NASA's CubeSat Launch Initiative (CSLI) sought proposals in 2019 from U.S. institutions and U.S. companies to fly their CubeSat missions as secondary payloads aboard the SLS on the Artemis II mission.[17][18] NASA would accept proposals for both six-unit (12 kg (26 lb)) and 12-unit (20 kg (44 lb)) CubeSats.[19] As with the Artemis I mission, the CubeSats flying on Artemis II were to be mounted on the inside of the stage adapter ring between the SLS upper stage and the Orion spacecraft, and will be deployed after Orion separates.[19] Selections were initially planned to be made by February 2020,[17] but the date passed with no official announcement. In October 2021, NASA dropped all secondary payloads from the mission.[20]

Optical communications

Artemis II will test and demonstrate optical communications to and from Earth using the Orion Artemis II Optical Communications System (O2O).[21] The O2O hardware will be integrated into the Orion spacecraft[where?] and includes an optical module (a 4-inch telescope and two gimbals), modem and control electronics.[21] O2O will communicate with ground stations in California and New Mexico.[21] Test will send data to Earth with a downlink rate of up to 260 megabits per second.[22]

Launch date

During preliminary reviews in 2011, the launch date was placed somewhere between 2019 and 2021, but afterwards the launch date was delayed to 2023 on a Space Launch System (SLS) launch vehicle.[23][24] Although, as of March 2023, the mission is pegged for a November 2024 launch,[1] the need to recycle and refurbish components from Orion that flew on Artemis 1 may push this back to later in 2024 or the first quarter of 2025.[25]

Then-planned launch date history
Year Planned launch date
July 2011[citation needed] August 2021
March 2015[citation needed] 2026
March 2015[citation needed] 2021
September 2015[citation needed] April 2023
December 2016[citation needed] August 2021
April 2017[citation needed] 2023
September 2017[citation needed] 2022
March 2018[citation needed] 2023
January 2019[citation needed] 2022
January 2019[citation needed] June 2022
March 2019[citation needed] 2023
November 2019[citation needed] Q4 2022
May 2020[citation needed] 2023
July 2020[citation needed] August 2023
June 2021[citation needed] June 2023
November 2021[citation needed] May 2024
March 2023[1] November 2024

Similar missions


In 1968, the Apollo 8 mission, crewed by astronauts Frank Borman, Jim Lovell, and William Anders, was designed to test-fly command and service module beyond low Earth orbit. Although similar to Artemis 2 in that it was crewed and did not land on the Moon, it differed by completing 10 orbits of the Moon.[26] Apollo 13 (1970) was the only Apollo mission that flew past the Moon by a free-return trajectory.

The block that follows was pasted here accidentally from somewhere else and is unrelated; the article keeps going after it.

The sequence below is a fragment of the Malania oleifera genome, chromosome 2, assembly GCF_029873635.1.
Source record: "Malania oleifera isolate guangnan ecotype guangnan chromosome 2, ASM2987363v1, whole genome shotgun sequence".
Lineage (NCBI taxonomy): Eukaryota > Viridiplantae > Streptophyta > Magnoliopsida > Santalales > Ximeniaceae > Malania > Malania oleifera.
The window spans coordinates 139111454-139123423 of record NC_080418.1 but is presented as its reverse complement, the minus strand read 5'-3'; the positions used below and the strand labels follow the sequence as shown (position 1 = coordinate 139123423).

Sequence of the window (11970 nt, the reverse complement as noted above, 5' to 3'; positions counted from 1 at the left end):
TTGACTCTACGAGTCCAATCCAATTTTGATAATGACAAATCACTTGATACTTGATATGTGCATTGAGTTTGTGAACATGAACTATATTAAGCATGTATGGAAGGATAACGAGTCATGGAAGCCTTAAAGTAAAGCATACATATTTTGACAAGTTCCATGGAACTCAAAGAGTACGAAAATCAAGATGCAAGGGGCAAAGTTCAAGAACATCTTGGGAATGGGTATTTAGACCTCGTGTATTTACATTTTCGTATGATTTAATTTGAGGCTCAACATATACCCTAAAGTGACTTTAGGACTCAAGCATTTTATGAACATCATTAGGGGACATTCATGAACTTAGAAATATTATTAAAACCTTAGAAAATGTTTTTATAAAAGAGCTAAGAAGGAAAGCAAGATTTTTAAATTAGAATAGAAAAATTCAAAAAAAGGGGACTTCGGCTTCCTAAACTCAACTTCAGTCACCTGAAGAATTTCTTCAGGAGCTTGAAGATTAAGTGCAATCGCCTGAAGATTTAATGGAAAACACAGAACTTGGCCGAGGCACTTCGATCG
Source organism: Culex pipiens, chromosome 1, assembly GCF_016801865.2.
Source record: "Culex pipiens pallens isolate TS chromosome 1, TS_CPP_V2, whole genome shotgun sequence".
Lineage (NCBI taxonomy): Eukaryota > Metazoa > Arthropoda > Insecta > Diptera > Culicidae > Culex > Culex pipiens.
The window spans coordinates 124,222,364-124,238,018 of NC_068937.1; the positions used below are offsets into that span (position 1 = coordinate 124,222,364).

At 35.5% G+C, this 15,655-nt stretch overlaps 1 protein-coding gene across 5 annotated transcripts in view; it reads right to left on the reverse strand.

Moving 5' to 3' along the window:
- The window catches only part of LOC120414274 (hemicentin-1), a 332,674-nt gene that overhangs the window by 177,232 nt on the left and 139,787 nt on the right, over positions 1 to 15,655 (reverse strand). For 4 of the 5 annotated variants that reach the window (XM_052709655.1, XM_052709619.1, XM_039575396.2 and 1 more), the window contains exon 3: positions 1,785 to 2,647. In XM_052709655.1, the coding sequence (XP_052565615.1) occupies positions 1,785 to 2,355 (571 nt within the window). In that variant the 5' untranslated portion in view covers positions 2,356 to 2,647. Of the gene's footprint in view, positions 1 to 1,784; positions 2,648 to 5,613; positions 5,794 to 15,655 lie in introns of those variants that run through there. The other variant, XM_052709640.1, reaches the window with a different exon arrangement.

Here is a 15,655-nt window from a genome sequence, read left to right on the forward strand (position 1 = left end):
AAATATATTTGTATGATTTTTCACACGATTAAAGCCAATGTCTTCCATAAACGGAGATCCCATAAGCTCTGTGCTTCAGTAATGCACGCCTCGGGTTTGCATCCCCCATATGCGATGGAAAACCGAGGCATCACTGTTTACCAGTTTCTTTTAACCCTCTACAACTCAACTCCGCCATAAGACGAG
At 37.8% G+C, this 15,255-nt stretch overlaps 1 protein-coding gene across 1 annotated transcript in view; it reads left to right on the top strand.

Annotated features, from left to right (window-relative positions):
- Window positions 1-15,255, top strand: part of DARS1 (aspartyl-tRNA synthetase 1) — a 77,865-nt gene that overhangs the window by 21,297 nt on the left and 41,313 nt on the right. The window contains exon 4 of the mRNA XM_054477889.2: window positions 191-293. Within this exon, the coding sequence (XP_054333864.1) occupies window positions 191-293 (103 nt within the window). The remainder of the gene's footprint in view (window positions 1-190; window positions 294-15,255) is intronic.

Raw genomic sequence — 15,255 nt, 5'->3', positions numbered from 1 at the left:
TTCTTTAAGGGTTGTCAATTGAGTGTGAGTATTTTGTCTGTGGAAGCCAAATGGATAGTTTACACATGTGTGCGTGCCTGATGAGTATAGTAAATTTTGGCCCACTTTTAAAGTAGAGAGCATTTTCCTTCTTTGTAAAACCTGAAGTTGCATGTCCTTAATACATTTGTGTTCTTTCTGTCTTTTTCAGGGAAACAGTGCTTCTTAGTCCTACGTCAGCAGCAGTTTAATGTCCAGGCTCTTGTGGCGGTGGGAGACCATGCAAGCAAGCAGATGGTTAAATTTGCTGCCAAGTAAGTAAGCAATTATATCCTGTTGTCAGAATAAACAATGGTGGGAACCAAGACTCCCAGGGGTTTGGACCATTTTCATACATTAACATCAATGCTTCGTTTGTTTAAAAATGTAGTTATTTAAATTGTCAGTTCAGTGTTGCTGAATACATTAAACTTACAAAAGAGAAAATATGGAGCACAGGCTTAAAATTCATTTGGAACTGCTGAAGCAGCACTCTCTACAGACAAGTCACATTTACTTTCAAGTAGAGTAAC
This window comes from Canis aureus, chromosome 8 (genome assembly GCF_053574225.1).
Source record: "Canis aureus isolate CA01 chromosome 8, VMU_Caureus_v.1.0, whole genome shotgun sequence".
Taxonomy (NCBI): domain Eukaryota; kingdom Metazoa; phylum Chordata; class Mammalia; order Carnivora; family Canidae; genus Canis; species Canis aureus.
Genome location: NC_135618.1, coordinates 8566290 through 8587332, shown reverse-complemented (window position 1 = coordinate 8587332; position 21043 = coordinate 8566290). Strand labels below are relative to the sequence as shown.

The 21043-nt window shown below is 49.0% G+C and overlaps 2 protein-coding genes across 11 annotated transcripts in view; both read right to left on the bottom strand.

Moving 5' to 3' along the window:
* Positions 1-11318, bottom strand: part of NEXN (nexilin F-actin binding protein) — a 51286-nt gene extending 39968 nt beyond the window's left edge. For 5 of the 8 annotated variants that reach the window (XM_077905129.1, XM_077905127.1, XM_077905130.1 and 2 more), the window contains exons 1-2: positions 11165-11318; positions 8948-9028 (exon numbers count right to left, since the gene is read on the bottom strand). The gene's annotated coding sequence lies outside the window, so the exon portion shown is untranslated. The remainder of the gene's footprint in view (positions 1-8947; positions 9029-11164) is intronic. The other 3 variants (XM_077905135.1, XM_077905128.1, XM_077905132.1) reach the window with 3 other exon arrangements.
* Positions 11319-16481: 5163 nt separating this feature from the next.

In 2005, the company Space Adventures announced plans to take two tourists within 100 km (62 mi) of the lunar surface using a Soyuz spacecraft piloted by a professional cosmonaut. The mission, named DSE-Alpha, has been priced at US$150 million per seat and is expected to last 8–9 days when scheduled. Company CEO Eric Anderson stated in 2011 that one seat had been sold, but the launch date has continually slipped since the second seat remains unsold as of 2017.[27]

A SpaceX lunar tourism mission was initially proposed for late 2018 and would have been similar to Artemis 2 in crew size, with two space tourists paying for a free-return loop around the Moon and back to Earth, using the Crew Dragon capsule and launched on the Falcon Heavy.[28][29] After the first flight of Falcon Heavy in 2018, SpaceX announced that Falcon Heavy would not be used for crewed flights to focus their future development on Starship and indicated that the lunar mission would more likely be carried out with the Starship.[30][31] On 14 September 2018, SpaceX officially announced that it had signed one of the paying passengers, Yusaku Maezawa, for the #dearMoon project mission using Starship and that he would invite 6 to 8 artists to join him.[32][33]


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  3. ^ Artemis: brand book (Report). Washington, D.C.: National Aeronautics and Space Administration. 2019. NP-2019-07-2735-HQ. MISSION NAMING CONVENTION. While Apollo mission patches used numbers and Roman numerals throughout the program, Artemis mission names will use a Roman numeral convention. Public Domain This article incorporates text from this source, which is in the public domain.
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  18. ^ Klotz, Irene (5 August 2019). "NASA Scouting Cubesats For Artemis-2 Mission". Aviation Week & Space Technology. Archived from the original on 6 August 2019. Retrieved 6 August 2019. NASA on August 5 released a solicitation for cubesats to ride along with the first crewed flight of the Space Launch System rocket and Orion capsule, with the caveat that selected projects fill strategic knowledge gaps for future lunar and Mars exploration